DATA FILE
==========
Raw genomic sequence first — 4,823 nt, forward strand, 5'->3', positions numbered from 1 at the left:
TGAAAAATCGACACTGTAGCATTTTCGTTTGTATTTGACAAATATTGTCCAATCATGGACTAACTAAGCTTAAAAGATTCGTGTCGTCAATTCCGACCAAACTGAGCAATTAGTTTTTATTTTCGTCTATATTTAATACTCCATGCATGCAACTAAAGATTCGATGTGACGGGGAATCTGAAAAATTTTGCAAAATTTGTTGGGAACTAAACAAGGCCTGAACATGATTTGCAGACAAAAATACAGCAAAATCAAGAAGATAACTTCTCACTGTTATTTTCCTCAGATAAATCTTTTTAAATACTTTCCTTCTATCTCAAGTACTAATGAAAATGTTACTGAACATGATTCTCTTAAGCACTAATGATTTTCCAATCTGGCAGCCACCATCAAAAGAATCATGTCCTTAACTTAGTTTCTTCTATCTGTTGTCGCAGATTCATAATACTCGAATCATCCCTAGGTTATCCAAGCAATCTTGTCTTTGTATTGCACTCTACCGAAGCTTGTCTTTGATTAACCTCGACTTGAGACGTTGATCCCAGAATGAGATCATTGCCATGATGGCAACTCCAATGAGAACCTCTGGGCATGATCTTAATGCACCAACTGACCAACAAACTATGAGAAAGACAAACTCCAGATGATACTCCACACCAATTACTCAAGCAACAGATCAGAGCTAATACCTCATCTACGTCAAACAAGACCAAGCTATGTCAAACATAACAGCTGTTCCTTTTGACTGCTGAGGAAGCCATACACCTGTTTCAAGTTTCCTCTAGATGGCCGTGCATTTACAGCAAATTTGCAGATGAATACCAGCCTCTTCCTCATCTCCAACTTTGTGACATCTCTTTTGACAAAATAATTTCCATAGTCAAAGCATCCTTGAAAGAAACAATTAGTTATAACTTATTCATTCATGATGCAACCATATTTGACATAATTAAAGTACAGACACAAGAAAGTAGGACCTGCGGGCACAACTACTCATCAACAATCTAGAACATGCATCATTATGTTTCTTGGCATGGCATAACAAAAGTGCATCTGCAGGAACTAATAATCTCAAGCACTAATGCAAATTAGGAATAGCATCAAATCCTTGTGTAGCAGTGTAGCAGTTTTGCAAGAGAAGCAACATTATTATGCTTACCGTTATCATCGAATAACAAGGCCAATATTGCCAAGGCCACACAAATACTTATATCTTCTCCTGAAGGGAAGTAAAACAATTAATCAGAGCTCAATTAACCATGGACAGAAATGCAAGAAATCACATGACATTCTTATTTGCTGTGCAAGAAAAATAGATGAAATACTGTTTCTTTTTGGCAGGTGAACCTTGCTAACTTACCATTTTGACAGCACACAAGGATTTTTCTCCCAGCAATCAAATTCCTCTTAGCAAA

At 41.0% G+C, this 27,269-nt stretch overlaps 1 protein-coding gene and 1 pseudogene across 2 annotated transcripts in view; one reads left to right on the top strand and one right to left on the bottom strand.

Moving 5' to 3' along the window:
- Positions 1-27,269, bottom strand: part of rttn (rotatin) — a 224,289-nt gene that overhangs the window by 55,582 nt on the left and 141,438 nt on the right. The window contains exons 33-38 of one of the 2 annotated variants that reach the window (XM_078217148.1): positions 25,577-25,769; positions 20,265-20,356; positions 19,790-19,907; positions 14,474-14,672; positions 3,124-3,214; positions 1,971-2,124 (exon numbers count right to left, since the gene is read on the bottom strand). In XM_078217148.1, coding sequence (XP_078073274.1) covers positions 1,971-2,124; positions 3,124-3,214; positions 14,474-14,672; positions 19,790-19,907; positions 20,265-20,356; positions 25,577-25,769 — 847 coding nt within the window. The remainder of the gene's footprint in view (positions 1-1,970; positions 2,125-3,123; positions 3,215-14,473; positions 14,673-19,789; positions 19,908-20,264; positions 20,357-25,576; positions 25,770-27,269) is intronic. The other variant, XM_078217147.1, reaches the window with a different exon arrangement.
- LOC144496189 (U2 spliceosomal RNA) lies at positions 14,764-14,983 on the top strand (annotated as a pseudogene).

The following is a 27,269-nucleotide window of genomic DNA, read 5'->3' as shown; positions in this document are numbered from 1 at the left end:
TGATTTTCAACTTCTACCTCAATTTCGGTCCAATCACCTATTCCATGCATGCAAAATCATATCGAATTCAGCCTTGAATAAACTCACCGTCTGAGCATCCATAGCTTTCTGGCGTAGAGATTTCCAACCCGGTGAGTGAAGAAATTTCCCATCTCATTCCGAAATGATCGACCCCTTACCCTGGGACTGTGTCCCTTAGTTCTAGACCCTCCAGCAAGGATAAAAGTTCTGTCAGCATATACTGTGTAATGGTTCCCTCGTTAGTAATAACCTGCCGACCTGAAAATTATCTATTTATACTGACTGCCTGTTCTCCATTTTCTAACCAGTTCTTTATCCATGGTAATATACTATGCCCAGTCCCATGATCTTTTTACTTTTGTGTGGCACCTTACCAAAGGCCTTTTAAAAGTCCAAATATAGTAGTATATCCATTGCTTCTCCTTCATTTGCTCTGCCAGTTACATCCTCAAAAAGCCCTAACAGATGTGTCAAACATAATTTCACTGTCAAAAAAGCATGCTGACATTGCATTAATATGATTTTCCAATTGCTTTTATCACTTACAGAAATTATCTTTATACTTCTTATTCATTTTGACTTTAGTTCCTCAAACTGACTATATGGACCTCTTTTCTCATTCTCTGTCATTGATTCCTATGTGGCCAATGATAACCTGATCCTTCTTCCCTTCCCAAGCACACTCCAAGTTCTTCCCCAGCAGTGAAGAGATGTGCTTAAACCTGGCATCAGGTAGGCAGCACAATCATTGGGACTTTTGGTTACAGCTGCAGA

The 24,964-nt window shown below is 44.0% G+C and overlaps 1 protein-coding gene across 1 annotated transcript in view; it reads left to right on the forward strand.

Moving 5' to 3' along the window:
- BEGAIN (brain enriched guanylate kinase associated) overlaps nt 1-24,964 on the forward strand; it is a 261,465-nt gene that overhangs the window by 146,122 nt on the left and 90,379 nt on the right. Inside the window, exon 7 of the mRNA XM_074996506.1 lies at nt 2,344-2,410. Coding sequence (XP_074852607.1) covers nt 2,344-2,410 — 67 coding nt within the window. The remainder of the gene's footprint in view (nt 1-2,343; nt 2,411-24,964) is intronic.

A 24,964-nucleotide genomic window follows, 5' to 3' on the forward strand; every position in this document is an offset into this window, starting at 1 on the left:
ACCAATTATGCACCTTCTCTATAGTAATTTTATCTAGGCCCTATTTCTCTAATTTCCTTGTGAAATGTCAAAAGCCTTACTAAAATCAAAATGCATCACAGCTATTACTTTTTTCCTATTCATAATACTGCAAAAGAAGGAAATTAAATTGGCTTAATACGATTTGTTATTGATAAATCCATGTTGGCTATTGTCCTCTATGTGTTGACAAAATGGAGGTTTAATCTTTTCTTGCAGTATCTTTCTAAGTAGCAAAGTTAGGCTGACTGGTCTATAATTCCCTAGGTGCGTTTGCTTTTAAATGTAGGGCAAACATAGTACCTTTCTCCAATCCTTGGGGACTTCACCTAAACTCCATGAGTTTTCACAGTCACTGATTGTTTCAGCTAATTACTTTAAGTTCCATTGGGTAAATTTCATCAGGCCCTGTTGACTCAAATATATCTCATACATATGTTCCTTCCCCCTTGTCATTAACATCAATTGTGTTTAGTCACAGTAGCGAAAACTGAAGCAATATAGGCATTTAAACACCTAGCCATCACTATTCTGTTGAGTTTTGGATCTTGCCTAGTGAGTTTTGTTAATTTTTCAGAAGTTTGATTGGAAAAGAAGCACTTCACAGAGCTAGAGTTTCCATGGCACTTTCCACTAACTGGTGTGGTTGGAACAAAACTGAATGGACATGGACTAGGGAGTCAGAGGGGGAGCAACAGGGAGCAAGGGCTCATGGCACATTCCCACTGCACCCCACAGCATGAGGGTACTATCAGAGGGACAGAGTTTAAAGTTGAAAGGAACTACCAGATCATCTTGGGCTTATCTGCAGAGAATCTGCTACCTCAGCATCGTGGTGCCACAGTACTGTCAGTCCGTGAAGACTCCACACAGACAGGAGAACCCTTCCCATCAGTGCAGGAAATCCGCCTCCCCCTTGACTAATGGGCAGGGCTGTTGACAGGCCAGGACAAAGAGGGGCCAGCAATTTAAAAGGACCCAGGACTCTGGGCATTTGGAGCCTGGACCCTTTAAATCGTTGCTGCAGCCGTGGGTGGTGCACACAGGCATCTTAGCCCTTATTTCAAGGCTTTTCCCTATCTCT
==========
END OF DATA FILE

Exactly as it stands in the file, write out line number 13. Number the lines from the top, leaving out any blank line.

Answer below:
ACCAATTATGCACCTTCTCTATAGTAATTTTATCTAGGCCCTATTTCTCTAATTTCCTTGTGAAATGTCAAAAGCCTTACTAAAATCAAAATGCATCACAGCTATTACTTTTTTCCTATTCATAATACTGCAAAAGAAGGAAATTAAATTGGCTTAATACGATTTGTTATTGATAAATCCATGTTGGCTATTGTCCTCTATGTGTTGACAAAATGGAGGTTTAATCTTTTCTTGCAGTATCTTTCTAAGTAGCAAAGTTAGGCTGACTGGTCTATAATTCCCTAGGTGCGTTTGCTTTTAAATGTAGGGCAAACATAGTACCTTTCTCCAATCCTTGGGGACTTCACCTAAACTCCATGAGTTTTCACAGTCACTGATTGTTTCAGCTAATTACTTTAAGTTCCATTGGGTAAATTTCATCAGGCCCTGTTGACTCAAATATATCTCATACATATGTTCCTTCCCCCTTGTCATTAACATCAATTGTGTTTAGTCACAGTAGCGAAAACTGAAGCAATATAGGCATTTAAACACCTAGCCATCACTATTCTGTTGAGTTTTGGATCTTGCCTAGTGAGTTTTGTTAATTTTTCAGAAGTTTGATTGGAAAAGAAGCACTTCACAGAGCTAGAGTTTCCATGGCACTTTCCACTAACTGGTGTGGTTGGAACAAAACTGAATGGACATGGACTAGGGAGTCAGAGGGGGAGCAACAGGGAGCAAGGGCTCATGGCACATTCCCACTGCACCCCACAGCATGAGGGTACTATCAGAGGGACAGAGTTTAAAGTTGAAAGGAACTACCAGATCATCTTGGGCTTATCTGCAGAGAATCTGCTACCTCAGCATCGTGGTGCCACAGTACTGTCAGTCCGTGAAGACTCCACACAGACAGGAGAACCCTTCCCATCAGTGCAGGAAATCCGCCTCCCCCTTGACTAATGGGCAGGGCTGTTGACAGGCCAGGACAAAGAGGGGCCAGCAATTTAAAAGGACCCAGGACTCTGGGCATTTGGAGCCTGGACCCTTTAAATCGTTGCTGCAGCCGTGGGTGGTGCACACAGGCATCTTAGCCCTTATTTCAAGGCTTTTCCCTATCTCT